It is a surgery to remove all or part of the bladder.
Cystectomy in the 21st century is a safe and effective procedure with many ways to treat the urinary system after bladder removal.
Most patients choose to create a new bladder using a bowel once the bladder is removed, but there are other ways to drain urine.
A bag in the skin or a new bladder is attached to the catheterized skin to release urine.
Types of cystectomy
The procedure to remove the entire bladder is known as a “radical cystectomy.”
It is known as a radical because it involves removing the entire bladder and any other adjacent structures where the bladder cancer has spread.
Although this seems very extreme, this prevention is of the utmost importance in bladder cancer, which can be fatal if not adequately controlled at the initial diagnosis.
A partial cystectomy removes part of the bladder.
In a partial cystectomy, your doctor will only remove part of the bladder.
Nerve-sparing cystectomy or partial cystectomy is a surgical procedure of choice for more doctors.
It is most often done to treat bladder cancer. If the tumor is early, this surgery can help cure it.
After surgery, the bladder will still be able to work. The reasons for a cystectomy include:
- Cancer of the bladder.
- Problems with muscle nerve control in the bladder.
- Damage to the bladder from radiation or chemotherapy.
- Bladder damage or bleeding caused by other conditions, treatments, or injuries.
Before a cystectomy, the patient should quit smoking, and the doctor should be told about the medications they are taking.
You may need to take antibiotics to prevent infection and laxatives from cleaning the intestines.
You may be asked to stop taking some medications up to a week before the procedure.
The patient must be fasting and not eat or drink anything after the time indicated by the doctor or on the morning of the procedure. This includes avoiding clear liquids, coffee, tea, and water.
General anesthesia is used in this procedure. The doctor makes an incision in the abdomen to expose the bladder.
The cancerous bladder is removed through this small incision in the lower abdomen below the navel.
In a radical cystectomy, all the blood vessels in the bladder are cut. The doctor removes the bladder and nearby organs that may contain cancer cells.
The doctor then creates a new way to remove urine from the body.
There are procedures to build a new bladder, called the neobladder or substitute bladder, created with the patient’s tissues and made through the same incision.
A bag outside the abdomen can also be catheterized.
Partial cystectomy will involve removing a part of the bladder and closing it so that while the bladder’s capacity is smaller, it will still function.
Surgical advances such as laparoscopic and robotic surgery allow the urologic surgeon to gently penetrate the nerve bundles without damaging them, increasing the chances of maintaining sexual function such as the nerve bundles responsible for erection.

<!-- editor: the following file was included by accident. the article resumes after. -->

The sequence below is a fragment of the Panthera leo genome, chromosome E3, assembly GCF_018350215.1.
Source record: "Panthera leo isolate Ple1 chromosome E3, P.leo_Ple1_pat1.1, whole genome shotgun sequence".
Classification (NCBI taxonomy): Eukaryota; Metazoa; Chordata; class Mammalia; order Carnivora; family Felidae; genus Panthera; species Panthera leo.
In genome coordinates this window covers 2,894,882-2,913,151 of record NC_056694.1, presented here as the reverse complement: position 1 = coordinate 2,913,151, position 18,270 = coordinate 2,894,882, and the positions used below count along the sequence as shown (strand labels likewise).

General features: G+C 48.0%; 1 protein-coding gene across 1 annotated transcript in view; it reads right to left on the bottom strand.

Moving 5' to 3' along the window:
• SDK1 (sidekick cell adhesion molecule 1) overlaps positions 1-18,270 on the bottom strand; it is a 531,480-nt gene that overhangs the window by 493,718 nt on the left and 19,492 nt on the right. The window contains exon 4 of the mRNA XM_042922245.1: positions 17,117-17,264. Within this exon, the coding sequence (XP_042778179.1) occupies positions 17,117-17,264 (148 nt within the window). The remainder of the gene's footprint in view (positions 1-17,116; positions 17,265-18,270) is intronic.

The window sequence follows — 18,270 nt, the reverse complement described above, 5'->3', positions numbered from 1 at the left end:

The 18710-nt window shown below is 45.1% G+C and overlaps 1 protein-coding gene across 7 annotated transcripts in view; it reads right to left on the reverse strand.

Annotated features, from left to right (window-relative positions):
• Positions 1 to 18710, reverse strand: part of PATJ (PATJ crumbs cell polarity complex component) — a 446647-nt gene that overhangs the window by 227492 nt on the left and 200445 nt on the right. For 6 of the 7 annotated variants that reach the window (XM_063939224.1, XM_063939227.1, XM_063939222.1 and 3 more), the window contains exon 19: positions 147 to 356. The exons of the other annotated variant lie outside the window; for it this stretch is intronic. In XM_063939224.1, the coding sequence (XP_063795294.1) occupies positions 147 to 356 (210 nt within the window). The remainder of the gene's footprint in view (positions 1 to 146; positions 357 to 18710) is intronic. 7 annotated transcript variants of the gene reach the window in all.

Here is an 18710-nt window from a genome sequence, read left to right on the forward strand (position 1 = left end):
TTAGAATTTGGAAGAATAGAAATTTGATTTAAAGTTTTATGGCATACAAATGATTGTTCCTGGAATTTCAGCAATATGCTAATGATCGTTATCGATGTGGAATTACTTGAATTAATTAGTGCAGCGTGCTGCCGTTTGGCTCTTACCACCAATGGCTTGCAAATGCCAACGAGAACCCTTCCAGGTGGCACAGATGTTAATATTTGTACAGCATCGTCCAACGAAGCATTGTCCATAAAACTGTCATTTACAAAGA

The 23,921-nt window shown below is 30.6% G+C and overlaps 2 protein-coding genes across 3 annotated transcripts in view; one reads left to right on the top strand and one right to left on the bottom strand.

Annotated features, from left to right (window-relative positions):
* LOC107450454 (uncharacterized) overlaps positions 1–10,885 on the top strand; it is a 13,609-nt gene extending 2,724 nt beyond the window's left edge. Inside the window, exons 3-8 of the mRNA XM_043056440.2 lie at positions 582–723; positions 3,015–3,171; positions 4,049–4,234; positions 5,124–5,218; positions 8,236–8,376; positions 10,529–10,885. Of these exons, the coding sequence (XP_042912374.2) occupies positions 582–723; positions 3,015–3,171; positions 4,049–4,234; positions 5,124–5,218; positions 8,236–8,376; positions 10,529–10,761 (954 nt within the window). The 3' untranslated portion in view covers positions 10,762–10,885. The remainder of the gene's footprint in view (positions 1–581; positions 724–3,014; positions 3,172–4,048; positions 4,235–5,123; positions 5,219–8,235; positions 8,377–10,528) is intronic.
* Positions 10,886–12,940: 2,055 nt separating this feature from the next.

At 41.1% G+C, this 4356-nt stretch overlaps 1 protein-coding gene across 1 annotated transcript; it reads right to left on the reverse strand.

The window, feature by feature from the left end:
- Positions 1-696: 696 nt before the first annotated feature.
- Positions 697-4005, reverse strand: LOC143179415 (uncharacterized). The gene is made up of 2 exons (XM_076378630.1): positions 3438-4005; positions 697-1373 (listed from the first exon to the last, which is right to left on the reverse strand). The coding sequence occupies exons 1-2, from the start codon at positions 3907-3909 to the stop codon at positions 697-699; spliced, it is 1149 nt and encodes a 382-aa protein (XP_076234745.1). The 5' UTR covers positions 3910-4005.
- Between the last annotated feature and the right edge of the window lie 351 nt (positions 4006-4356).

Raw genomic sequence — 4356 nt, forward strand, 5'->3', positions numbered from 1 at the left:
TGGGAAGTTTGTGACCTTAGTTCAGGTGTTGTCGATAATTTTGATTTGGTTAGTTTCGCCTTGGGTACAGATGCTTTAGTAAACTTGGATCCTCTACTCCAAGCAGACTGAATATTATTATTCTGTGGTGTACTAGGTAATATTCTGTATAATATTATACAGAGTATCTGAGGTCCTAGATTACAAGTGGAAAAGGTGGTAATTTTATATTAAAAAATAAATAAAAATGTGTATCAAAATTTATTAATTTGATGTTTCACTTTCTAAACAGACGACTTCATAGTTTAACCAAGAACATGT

Suppose the cystectomy is performed when the patient has cancer. This will include the removal of nearby lymph nodes and other organs in the bladder area that are also at risk for cancer.
In women, the bladder can be removed along with the urethra, ovaries, fallopian tubes, uterus, and part of the anterior vaginal wall.
In women who are not menopausal, the ovaries and fallopian tubes can be preserved during this operation.
In men, the prostate is removed, with part of the vas deferens, urethra, lymph nodes, and seminal vesicles; it can also be removed with the bladder.
These radical cystectomy procedures also have different names.
Female radical cystectomy is often referred to as an ovarian cystectomy or anterior pelvic exenteration, while a male radical cystectomy is a cystoprostatectomy.
Advantages of Robotic Cystectomy
The normal cystectomy lasts about 3-6 hours; the recovery is painful and requires a hospital stay of 5 to 12 days.
There is less blood loss and need for transfusions with robotic cystectomy than with radical cystectomy. Less need for pain medications, better manipulation, and nerve bundles essential for sexual function can be preserved.
In addition, the surgical incision is smaller than in conventional surgery.
Care after the procedure
You may need to stay in the intensive care unit in the hospital. A tube is usually connected that runs from your nose to your stomach, and you will receive fluids through an IV.
If a urine bag were attached during surgery, the patient would be taught how to dispose of urine.
When the patient returns home, you should help ensure a smooth recovery by following these guidelines:
- You should avoid strenuous physical activity for 4 to 6 weeks.
- Avoid lifting heavy objects, straining, or engaging in sexual activity until instructed to do so by your doctor.
- Likewise, the doctor will indicate when it is safe to climb the stairs, shower, bathe or submerge in water.
Complications of Cystectomy
The doctor will advise the patient of the list of possible complications. These may include:
- Loss of sexual function.
- Accumulation of fluid in the abdominal cavity.
- Damage to other organs.
- Blockage of urine flow from the ureters to the bladder.
- Nutrition problems depend on the intestinal segments used to create a way to drain urine.
- Blood clots in the legs.
- Reaction to anesthesia.
- Urinary incontinence
- Pneumonia or other lung problems.
- Healing problems.
- Urine leakage at the incision site of the bladder.
- Damage to nearby nerves, tissues, or organs.
- The bladder cannot hold as much urine as it used to.
- Not all the cancerous tissue can be removed, or cancer can come back.
- Risks of anesthesia.
- Previous surgery to the abdomen or pelvis or radiation to the area increases the risk of complications.